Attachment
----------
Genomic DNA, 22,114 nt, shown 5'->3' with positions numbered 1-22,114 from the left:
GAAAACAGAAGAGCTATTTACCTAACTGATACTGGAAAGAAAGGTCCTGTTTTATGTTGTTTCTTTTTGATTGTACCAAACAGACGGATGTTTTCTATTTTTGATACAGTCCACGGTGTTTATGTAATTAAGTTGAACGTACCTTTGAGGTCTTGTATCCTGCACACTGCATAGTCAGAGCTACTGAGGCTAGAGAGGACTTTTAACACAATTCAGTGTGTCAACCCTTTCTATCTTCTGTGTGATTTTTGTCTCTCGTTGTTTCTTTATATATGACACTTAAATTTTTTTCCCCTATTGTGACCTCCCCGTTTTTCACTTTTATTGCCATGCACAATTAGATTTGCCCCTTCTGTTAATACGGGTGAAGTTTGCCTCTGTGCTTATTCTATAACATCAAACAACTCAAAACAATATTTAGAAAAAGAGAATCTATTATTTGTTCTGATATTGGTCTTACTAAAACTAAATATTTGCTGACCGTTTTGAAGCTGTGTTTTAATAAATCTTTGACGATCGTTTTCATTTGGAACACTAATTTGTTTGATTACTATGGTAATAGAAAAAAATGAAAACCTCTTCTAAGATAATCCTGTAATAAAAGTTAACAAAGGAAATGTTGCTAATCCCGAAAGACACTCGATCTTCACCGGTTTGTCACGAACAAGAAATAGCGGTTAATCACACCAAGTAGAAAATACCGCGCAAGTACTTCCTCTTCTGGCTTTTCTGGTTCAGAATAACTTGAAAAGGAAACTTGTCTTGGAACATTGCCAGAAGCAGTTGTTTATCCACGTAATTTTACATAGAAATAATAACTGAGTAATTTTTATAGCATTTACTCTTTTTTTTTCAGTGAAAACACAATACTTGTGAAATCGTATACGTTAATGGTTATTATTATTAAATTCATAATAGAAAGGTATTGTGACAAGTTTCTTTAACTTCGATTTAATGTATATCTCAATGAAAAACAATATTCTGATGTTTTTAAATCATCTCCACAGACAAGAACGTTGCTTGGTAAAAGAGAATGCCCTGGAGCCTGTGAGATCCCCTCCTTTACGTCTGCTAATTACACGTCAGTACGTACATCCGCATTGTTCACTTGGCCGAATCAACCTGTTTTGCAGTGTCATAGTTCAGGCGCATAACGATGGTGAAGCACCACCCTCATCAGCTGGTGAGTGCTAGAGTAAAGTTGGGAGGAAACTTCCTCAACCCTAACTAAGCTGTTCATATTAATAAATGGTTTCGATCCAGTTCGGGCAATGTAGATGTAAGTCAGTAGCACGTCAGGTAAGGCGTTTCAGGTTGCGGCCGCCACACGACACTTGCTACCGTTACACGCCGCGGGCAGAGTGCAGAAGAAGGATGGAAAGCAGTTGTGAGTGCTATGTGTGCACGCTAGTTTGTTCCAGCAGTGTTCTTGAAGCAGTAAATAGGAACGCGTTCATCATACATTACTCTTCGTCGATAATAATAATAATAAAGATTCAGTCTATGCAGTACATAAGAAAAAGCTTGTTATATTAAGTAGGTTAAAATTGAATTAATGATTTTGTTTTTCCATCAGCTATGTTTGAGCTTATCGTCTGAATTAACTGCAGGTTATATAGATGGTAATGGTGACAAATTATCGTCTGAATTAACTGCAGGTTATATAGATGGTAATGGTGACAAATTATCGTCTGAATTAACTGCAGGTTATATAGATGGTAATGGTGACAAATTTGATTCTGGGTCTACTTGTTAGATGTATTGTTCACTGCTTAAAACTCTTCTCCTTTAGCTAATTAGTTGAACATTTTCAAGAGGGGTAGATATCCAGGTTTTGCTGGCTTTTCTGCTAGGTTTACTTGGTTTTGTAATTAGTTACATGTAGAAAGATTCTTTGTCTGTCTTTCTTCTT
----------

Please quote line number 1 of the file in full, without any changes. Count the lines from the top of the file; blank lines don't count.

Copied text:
Genomic DNA, 22,114 nt, shown 5'->3' with positions numbered 1-22,114 from the left: